According to an article in Scientific American, without being aware of it, most people can accurately identify gay men by face alone.
There's Something Queer about That Face
by Jesse Bering
Although I've always wanted this particular superhuman power, I've never been very good at detecting other men's sexual orientation. Findings from a recent study published in the Journal of Experimental Social Psychology, however, suggest I may be underestimating my gaydar abilities.
The January 2008 study investigated people's ability to identify homosexual men from pictures of their faces alone. In an initial experiment, researchers Nicholas Rule and Nalini Ambady from Tufts University perused online dating sites and carefully selected 45 straight male faces and 45 gay male faces. All of these photos were matched for orientation (only faces shown looking forward were used) and facial alterations (none of the images contained jewelry, glasses or facial hair). To control for context, the faces were also cut and pasted onto a white background for the study. These 90 faces were then shown to 90 participants in random order, who were asked simply to judge the target's "probable sexual orientation" (gay or straight) by pressing a button. Surprisingly, all participants (both men and women) scored above chance on this gaydar task, correctly identifying the gay faces. Even more surprisingly, accuracy rate was just as good when the images were exposed at a rapid rate of only 50 milliseconds, which offered participants no opportunity to consciously process the photo.
Rule and Ambady conducted a second experiment that controlled for such extraneous variables as self-presentation and hairstyle.
In this second study, the authors used images from the social networking site Facebook rather than online dating Web sites.
Again, the authors superimposed these male faces (this time 80 gay and 80 straight) onto a white background. They then photoshopped off the participants' hairstyles, this time truly leaving only the faces as a source of information about sexual orientation. And even with these more stringent controls, the participants were able to identify the gay faces at levels greater than chance—again even on those trials where the faces were flickered on the screen for a mere 50 milliseconds.
Furthermore, in an even more rigorously controlled series of experiments published in the Journal of Personality and Social Psychology, the researchers demonstrated that perceivers were able to do this even when they were shown only individual features of the target's face. For example, when shown only the eye region ("without brows and cropped to the outer canthi so that not even "crow's-feet" were visible"), perceivers were amazingly still able to accurately identify a man as being gay. The same happened when shown the mouth region alone. Curiously, most of the participants underestimated their ability to identify gay faces from these features alone. That is to say, people seem to have honed and calibrated their gaydar without knowing they've done so.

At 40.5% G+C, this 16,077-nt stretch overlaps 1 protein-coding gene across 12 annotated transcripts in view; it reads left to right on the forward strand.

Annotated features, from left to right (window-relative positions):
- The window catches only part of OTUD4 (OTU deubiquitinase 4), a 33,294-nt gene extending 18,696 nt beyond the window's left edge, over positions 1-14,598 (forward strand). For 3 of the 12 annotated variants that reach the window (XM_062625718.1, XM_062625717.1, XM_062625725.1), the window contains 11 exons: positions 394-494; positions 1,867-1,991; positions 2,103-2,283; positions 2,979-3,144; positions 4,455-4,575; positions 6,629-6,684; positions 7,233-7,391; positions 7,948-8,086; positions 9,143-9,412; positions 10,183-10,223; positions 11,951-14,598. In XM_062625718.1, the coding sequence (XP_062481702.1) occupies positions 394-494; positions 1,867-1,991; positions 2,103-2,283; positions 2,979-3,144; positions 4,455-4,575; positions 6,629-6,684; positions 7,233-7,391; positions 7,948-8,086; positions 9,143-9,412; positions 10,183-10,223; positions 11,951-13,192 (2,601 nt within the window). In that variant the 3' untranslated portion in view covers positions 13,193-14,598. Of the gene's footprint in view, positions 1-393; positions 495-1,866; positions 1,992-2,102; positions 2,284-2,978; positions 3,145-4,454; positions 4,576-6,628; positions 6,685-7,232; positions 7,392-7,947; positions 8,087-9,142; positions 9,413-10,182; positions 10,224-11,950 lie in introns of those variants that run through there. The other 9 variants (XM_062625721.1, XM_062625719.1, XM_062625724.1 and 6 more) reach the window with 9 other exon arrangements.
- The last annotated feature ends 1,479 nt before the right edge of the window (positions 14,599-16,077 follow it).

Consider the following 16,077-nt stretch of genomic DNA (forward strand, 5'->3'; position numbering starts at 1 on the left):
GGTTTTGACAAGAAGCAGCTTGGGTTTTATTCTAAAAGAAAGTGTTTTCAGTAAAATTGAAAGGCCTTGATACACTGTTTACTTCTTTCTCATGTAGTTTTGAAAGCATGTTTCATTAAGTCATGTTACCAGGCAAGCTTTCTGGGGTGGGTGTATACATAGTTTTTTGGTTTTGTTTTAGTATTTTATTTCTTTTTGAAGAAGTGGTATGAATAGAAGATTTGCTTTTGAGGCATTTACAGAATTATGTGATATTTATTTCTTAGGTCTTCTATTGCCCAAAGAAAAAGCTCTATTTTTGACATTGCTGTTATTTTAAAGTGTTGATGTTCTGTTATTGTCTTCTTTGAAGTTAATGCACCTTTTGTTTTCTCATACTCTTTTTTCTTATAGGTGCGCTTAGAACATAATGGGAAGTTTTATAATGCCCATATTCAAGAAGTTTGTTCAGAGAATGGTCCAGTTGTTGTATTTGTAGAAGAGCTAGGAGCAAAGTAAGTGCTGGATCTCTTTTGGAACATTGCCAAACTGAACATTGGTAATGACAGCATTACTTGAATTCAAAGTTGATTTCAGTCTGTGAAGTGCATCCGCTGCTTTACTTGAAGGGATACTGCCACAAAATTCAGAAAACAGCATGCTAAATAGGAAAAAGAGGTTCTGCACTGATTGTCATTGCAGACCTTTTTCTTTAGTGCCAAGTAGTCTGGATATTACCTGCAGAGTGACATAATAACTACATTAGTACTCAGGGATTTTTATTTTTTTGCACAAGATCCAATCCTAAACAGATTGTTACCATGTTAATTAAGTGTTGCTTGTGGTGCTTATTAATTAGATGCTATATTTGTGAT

Frankly, these findings are a little puzzling to me. Rule and his co-authors mention a few lackluster evolutionary reasons why it would be biologically adaptive for women to know which men aren't worth the trouble and for men to know who's not really a sexual competitor. But they also acknowledge that it's impossible to know from these findings what exactly it is about these facial features that give gays away. "Future studies," the authors wrote, "may wish to examine what aspects of these features lead to accurate judgments, what their origins might be, and how we acquire the ability to detect them.
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The Urban Dictionary offers one possible explanation.
"The use of certain expressions can become ingrained in the musculature of the face over time. Since effeminate gay men utilize similar facial expressions as women, they develop female aging and muscle contraction patterns in their face. For example, gay face includes tightness around the mouth from pursing the lips, a facial expression common to gay men and women... Gay face includes an eye expression that is surprised looking... Eyebrows are usually arched higher than that of straight men..."
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